Japan's prime minister called his trade chief careless on Monday for revealing GDP figures in a speech to business executives ahead of their official release, a slip that raised doubts about government handling of sensitive information.

The third-quarter growth figures were much stronger than expected and caused Japanese bond prices to dip, although they later recovered as analysts warned the outlook was less than rosy. [JP/]

Trade Minister Masayuki Naoshima said he mentioned the GDP figures in a speech to oil industry officials just after 8 a.m. (2300 GMT on Sunday) because of concerns about the economy and did not know the data had not yet been announced.

I'm sorry. I honestly didn't know it was due to be released at 8:50 a.m. so I thought it would be OK to talk about it, Naoshima told reporters.

Prime Minister Yukio Hatoyama called the incident regrettable and the chief cabinet secretary said he had severely reprimanded Naoshima over the phone.

I think Naoshima was careless, Hatoyama told reporters. Even though it was a matter of 30 minutes, the release time is important and needs to be maintained.

The figures showed Japan's economy grew 1.2 percent in the third quarter, its fastest pace in more than two years as government stimulus steps lifted consumer spending and capital spending bottomed out.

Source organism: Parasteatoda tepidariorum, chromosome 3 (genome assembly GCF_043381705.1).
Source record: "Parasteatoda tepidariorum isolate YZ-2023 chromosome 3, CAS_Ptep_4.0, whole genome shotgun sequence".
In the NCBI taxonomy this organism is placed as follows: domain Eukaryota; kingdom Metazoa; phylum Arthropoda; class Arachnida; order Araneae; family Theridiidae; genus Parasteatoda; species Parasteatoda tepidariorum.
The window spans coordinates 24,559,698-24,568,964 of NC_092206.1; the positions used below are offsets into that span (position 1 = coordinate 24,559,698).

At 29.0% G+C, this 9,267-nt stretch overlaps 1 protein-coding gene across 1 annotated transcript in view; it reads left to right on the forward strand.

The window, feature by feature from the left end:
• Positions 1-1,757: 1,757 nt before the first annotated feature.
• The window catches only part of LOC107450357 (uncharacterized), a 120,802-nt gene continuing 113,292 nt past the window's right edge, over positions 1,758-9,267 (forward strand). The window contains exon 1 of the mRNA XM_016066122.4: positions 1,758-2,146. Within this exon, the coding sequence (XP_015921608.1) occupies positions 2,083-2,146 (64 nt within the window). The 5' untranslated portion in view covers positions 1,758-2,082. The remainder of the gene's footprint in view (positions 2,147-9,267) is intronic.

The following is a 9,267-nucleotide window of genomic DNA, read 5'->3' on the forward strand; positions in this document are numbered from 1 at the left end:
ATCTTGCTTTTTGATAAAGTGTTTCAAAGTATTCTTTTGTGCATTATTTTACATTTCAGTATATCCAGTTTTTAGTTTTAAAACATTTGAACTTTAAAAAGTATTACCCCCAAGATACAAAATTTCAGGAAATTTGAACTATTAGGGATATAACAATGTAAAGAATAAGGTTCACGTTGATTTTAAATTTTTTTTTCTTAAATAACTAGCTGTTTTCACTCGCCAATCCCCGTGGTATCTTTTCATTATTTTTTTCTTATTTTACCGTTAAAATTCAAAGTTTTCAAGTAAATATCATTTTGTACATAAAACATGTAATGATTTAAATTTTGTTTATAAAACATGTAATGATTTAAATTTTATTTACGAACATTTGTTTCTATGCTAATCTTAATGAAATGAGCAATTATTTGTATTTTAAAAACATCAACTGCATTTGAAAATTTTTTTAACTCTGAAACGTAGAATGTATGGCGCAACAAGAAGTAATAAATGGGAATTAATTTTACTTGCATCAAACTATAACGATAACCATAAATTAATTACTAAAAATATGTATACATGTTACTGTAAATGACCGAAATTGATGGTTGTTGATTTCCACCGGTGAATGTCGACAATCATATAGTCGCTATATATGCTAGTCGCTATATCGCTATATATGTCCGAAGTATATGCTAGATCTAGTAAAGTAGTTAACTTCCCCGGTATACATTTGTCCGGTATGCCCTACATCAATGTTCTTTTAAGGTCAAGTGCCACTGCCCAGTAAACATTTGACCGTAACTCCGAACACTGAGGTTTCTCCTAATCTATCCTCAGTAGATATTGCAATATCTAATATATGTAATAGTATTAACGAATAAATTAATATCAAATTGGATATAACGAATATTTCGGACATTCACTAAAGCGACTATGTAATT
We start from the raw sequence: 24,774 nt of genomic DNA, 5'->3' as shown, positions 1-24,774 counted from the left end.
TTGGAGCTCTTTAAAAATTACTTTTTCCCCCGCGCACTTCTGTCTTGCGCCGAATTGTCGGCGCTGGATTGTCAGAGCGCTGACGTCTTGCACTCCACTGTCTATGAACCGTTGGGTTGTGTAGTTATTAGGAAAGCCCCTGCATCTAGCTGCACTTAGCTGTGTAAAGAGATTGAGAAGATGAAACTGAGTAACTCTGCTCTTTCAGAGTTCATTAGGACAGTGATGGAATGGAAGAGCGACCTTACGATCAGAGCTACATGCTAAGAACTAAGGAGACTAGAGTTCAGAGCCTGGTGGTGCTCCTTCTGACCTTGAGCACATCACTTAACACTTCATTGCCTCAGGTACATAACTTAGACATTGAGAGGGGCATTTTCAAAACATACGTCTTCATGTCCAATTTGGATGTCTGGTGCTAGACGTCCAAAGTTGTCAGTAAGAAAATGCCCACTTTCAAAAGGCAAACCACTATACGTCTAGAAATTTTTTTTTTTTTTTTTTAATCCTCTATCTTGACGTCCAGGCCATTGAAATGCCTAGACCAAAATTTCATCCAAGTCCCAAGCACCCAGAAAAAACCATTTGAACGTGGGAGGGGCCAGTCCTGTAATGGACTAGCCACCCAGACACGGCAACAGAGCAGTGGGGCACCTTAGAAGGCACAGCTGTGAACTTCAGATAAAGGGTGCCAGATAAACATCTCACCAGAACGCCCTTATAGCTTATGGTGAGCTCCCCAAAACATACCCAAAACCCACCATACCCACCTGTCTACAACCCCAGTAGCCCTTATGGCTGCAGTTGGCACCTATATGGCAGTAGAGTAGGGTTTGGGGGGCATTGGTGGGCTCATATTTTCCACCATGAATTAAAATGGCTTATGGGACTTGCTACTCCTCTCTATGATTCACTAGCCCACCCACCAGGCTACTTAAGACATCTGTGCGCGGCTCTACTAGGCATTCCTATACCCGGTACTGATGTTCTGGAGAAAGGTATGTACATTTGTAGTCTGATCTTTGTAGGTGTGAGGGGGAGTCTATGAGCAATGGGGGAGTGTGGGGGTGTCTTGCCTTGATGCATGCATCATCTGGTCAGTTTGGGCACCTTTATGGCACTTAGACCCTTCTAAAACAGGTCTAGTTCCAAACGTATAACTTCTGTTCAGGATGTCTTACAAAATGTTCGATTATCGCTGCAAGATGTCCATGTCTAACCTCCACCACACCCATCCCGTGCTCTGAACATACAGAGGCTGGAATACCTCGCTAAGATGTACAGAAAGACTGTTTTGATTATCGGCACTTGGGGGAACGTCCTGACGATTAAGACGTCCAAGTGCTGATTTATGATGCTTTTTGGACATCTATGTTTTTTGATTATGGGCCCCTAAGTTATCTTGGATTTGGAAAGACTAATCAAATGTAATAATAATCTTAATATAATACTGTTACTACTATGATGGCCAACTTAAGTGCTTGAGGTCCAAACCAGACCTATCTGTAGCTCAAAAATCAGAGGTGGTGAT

It was the first GDP data released since Hatoyama's new government took office in mid-September after an August election that ousted the long-dominant Liberal Democratic Party (LDP).

They still haven't got out of the habit of being an opposition party, said Kyohei Morita, chief economist at Barclays Capital Japan, adding that Hatoyama's Democratic Party needed to learn more about communicating with financial markets.

Chief Cabinet Secretary Hirofumi Hirano said it was a major problem but downplayed suggestions the minister should resign. He acknowledged the incident could cast doubt on the government's ability to handle sensitive information.

Leaks of GDP data are not new in Japan.

The previous government under the LDP became more careful in handling GDP after a newspaper reported the figures ahead of their release a decade ago, forcing policymakers to confirm them.

Japanese media were covering the meeting, but a government official said it appeared the figures were not reported before the official release time.

It was unclear if the incident would affect public support for Hatoyama, which slipped to 62 percent in a poll published by the Asahi newspaper on Monday, down from 65 percent a month ago.